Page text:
The Great Condom War Of 1932

By Robert W. Sconce

what a hell

 

Psst, buddy! Slip me a can of condoms, will you?

This is probably the way I put it to a trustworthy pal who worked at the drug store. That was in 1932 when I was a lad of 14 and condoms were largely unmentionable among respectable people everywhere. Still, I thought it time I found out about such things, so a friend and I collaborated on a condom caper. He had the 50 cents. I had the gall.

We both agreed that our parents would kill us if they found out, but we felt we must take that chance. We expected to get exciting merchandise with possible aphrodisiac side-effects. No such luck. Instead, what we got reminded me of grandma’s grubby little thumb protectors (she called them thumb stalls), a device used in sewing. Our curiosity satisfied, we decided to destroy the condoms but finally yielded to the waste-not-want-not cornerstone of our home training and hid them for a later stage of life.

I had just the place...three hollow coins in a Mysto-Magic set my folks gave me one Christmas. Perfect fit. The condoms snuggled into the coins, the coins went back in the Mysto-Magic set, and the set went back in its place on a high shelf in my closet where it had been sitting unmolested for several years.

Then one day I made an alarming discovery: The set was gone! Who? Where? When? I didn’t dare ask so the mystery persisted.

On the eve of my departure to the army, I was then 23 and a full-fledged member of the family. I wanted to ask my dad a few family questions. Not about the condoms, of course. That one I planned to carry with me to the grave, but I wanted to know what happened to my Uncle Roy. He was my mother’s brother, and he and his family often dined with us on festive occasions. I asked my dad if he would care to explain why Uncle Roy had simply dropped out of our lives.

Dad, a hard-shell moralist of the old school, was not happy with this question, but he seemed to recognize my right to know. “Son,” he said in a confidential tone, “do you know what a rubber safety is?” I told him solemnly I thought I knew. “Well,” he continued, “a few years ago Roy wrote me a nasty letter having to do with your old Mysto-Magic set your mother had given Roy’s daughter as a Christmas gift.”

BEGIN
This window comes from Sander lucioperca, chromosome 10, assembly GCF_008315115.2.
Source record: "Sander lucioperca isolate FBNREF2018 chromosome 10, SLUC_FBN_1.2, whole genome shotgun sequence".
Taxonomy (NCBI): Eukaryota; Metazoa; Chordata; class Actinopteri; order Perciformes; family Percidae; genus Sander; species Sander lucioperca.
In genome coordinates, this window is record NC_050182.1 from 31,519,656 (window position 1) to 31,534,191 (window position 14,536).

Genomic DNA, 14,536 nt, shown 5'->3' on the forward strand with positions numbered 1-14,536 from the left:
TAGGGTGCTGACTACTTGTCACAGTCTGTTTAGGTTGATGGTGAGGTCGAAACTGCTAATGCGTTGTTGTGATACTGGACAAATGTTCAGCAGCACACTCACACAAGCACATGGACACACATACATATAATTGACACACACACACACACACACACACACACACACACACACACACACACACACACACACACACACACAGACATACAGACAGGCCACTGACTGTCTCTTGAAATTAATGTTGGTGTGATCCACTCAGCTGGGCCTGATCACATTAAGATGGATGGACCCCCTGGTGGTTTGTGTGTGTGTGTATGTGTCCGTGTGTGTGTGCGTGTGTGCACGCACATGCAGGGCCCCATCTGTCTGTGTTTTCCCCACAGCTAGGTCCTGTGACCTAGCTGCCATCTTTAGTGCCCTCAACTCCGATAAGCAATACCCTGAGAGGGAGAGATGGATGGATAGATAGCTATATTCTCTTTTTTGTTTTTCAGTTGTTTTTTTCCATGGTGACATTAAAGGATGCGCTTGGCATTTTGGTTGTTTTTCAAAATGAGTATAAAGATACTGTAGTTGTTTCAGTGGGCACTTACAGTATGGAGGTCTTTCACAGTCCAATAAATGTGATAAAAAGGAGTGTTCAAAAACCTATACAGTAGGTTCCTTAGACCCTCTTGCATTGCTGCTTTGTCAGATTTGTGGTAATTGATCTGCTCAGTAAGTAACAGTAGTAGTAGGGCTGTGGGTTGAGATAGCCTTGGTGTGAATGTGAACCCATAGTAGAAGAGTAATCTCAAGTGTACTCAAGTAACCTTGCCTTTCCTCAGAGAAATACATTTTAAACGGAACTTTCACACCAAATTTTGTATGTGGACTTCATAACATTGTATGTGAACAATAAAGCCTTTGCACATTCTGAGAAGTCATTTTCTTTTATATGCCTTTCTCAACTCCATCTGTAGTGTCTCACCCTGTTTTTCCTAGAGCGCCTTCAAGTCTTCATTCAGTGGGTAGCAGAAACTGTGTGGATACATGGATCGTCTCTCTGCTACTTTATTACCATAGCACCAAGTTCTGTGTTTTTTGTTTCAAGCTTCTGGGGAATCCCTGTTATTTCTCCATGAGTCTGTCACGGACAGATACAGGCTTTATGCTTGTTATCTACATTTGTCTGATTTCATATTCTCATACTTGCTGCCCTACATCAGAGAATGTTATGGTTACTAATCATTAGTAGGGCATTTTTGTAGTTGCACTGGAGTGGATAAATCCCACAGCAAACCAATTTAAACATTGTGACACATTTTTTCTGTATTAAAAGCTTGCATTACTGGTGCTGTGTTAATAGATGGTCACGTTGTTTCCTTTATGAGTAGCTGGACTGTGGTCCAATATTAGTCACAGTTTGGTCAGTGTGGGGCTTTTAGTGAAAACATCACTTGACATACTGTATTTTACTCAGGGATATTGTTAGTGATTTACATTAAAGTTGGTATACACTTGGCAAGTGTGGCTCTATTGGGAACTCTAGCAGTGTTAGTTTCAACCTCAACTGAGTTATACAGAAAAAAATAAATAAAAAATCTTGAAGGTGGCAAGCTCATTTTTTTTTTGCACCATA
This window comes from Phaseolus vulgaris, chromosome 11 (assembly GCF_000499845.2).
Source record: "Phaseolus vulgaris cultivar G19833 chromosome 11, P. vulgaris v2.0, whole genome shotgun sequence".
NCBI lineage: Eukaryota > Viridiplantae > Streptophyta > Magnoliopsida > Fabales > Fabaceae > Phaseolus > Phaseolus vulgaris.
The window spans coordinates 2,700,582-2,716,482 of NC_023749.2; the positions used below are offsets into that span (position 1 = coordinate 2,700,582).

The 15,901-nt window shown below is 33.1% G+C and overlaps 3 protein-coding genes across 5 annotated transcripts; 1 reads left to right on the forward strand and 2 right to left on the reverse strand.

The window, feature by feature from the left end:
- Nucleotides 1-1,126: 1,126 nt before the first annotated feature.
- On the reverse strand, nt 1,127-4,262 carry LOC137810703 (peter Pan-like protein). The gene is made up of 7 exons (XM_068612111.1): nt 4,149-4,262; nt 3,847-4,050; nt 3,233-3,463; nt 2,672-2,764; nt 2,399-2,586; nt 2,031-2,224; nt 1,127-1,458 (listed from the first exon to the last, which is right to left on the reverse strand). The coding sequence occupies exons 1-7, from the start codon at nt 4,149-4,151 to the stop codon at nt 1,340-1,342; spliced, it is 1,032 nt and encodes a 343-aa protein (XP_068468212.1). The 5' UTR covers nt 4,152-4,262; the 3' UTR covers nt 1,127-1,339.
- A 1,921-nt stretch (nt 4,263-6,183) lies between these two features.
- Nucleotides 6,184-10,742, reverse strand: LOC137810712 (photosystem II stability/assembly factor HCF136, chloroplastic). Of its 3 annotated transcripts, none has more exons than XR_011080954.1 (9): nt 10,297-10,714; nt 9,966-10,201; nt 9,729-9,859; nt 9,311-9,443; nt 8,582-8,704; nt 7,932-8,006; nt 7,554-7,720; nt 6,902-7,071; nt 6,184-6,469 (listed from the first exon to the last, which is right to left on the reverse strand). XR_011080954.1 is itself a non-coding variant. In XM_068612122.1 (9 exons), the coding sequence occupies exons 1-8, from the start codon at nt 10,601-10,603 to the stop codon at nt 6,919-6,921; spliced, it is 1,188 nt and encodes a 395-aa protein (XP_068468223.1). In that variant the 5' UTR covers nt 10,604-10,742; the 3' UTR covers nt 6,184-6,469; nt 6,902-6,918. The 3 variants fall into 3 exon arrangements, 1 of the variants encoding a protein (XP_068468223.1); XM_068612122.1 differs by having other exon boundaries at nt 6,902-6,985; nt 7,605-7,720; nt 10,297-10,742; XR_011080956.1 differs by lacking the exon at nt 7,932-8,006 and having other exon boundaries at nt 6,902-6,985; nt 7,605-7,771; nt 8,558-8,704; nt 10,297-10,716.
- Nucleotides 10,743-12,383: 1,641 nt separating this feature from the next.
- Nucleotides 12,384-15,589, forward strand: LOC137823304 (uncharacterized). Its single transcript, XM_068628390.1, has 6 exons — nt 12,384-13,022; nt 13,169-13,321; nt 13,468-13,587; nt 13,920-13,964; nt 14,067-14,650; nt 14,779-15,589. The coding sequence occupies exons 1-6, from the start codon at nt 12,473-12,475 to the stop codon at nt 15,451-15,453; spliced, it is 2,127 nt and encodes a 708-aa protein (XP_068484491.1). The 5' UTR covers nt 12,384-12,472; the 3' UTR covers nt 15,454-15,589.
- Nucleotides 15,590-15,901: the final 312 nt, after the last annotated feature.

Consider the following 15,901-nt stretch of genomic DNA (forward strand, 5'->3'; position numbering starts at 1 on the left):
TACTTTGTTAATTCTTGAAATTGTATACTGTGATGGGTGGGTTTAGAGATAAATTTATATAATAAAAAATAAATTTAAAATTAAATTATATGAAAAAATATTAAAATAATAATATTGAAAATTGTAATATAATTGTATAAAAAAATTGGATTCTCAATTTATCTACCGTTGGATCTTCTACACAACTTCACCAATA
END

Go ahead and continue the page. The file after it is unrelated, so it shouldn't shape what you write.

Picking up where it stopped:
Oh, God...I could see it coming.

Seems that when Uncle Roy’s 10-year old daughter was performing magic for a Sunday visitor—their minister, no less—the condoms fell out of those coins, and everybody went into shock. Uncle Roy reacted by writing a “nasty” letter referring caustically to what he called Dad’s holier-than-thou attitude and accusing him directly of hiding his “rubber safeties” in a used magic set which he then tried to fob off as a brand new Christmas gift.

“Pretty tacky!” said Roy.

Dad blasted back with fury claiming the “rubber safeties” were probably some of Roy’s own he’d hidden and forgotten. That did it. Uncle Roy and family dropped out of sight never to be seen by us again.

Though all the leading players in this domestic drama have gone to their rewards, I still feel compelled to clear my conscience before I die. Will the remaining kin of Uncle Roy please come forward? I’ll treat them all to a holiday dinner. They’ll eat turkey while I eat crow. I want to get this outfit back on track again. Contact me at Box 1113, Omaha, Nebraska 68101.

Ed. Note This article was written many years ago by the father of our popular columnist Mark Sconce, who found it only recently.

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